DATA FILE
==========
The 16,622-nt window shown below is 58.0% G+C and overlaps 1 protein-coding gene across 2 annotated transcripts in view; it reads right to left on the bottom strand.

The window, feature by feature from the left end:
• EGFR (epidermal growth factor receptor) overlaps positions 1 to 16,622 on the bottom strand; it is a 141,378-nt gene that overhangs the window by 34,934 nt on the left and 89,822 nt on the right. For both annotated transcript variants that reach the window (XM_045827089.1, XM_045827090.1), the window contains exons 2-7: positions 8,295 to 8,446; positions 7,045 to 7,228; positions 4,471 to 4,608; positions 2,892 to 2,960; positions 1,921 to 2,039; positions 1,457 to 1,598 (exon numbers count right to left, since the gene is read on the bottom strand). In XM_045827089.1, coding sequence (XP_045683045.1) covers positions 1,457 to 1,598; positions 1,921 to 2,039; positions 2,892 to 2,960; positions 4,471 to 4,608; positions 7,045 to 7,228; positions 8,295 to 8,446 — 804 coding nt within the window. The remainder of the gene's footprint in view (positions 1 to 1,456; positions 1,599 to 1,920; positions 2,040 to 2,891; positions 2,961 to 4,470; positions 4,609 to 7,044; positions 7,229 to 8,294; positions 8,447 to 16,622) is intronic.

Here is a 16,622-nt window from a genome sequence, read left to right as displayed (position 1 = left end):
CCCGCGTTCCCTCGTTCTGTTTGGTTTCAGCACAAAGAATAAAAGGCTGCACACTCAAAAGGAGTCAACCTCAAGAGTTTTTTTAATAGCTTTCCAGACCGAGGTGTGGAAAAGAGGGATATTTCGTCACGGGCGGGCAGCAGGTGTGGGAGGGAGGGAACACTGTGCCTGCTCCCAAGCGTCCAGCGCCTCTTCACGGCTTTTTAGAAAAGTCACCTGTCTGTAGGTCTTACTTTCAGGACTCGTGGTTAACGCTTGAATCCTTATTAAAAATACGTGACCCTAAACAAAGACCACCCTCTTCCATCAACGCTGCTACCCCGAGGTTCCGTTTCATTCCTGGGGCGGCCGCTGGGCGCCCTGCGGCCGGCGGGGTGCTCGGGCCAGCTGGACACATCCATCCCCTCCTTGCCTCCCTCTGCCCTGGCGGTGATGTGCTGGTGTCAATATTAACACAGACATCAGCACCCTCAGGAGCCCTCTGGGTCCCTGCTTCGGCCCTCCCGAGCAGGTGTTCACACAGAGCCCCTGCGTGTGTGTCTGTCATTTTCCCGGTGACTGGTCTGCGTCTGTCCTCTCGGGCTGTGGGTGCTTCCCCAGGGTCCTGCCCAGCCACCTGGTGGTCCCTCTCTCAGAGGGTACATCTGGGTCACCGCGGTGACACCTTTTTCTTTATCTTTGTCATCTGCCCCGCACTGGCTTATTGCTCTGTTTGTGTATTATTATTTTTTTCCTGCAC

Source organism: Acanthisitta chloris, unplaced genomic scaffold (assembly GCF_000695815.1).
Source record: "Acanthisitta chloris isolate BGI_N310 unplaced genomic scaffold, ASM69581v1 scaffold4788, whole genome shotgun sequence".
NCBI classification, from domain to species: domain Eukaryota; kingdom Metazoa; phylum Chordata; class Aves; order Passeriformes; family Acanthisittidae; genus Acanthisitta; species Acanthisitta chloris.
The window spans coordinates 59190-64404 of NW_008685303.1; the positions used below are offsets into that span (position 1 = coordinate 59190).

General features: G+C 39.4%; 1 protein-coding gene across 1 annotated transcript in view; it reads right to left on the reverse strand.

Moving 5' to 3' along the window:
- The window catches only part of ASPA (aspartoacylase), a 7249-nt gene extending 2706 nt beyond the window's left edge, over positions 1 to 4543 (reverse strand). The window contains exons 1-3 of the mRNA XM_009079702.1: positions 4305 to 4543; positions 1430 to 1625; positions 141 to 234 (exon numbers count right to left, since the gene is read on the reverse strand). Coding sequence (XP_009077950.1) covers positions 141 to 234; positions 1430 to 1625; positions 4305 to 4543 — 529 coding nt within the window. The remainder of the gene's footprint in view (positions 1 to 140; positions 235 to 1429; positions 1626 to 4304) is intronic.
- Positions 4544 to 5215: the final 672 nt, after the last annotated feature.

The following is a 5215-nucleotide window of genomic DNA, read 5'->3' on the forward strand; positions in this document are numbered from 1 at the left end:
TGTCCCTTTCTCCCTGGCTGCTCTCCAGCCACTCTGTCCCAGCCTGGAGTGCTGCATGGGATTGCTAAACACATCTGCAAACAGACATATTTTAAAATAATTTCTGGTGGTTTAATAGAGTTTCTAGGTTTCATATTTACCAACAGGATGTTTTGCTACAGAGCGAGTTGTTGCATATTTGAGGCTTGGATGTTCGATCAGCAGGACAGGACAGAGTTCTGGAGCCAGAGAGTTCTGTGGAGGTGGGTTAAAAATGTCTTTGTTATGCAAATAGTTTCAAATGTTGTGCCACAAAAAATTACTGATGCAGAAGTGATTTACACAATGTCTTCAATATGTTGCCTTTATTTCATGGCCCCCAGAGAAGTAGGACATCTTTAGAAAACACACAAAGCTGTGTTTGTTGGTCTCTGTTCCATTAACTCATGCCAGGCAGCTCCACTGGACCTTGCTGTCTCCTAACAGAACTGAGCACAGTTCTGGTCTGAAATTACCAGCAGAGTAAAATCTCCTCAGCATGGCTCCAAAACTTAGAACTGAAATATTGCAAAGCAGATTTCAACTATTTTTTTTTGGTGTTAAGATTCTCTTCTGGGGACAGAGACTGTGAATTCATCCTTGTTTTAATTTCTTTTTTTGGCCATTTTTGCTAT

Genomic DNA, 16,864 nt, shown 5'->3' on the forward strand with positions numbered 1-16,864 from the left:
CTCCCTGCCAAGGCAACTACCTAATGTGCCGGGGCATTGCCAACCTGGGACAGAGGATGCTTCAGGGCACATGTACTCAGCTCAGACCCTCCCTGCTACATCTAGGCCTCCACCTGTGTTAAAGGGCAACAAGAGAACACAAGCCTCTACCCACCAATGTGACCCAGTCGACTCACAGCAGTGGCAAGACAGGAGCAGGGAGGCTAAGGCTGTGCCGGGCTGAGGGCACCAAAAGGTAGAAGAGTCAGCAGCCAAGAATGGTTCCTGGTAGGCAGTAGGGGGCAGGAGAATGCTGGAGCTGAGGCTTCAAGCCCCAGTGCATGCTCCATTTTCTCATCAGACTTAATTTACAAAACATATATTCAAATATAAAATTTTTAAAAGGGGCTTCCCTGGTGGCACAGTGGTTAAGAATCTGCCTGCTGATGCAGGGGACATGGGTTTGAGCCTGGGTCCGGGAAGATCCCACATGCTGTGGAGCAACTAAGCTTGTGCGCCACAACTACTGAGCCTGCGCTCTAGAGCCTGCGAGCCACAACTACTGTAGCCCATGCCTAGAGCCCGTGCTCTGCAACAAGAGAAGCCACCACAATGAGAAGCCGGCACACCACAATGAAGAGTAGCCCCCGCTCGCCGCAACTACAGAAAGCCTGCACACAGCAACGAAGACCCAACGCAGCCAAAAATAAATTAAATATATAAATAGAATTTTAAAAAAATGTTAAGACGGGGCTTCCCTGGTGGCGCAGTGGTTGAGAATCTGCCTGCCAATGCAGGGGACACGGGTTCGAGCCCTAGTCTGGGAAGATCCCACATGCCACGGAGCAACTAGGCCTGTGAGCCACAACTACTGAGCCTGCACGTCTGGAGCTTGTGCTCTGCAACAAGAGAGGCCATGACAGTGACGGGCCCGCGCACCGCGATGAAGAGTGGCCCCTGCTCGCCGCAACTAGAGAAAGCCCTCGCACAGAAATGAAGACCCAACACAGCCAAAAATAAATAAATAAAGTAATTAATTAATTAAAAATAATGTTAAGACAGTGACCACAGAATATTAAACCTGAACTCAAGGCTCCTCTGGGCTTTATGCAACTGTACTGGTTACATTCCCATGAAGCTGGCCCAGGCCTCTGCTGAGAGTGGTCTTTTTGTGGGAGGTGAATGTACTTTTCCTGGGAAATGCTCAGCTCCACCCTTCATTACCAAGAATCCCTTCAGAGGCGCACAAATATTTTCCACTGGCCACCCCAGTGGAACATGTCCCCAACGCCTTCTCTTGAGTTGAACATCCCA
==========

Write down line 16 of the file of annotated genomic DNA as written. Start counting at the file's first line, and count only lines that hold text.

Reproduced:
Genomic DNA, 16,864 nt, shown 5'->3' on the forward strand with positions numbered 1-16,864 from the left: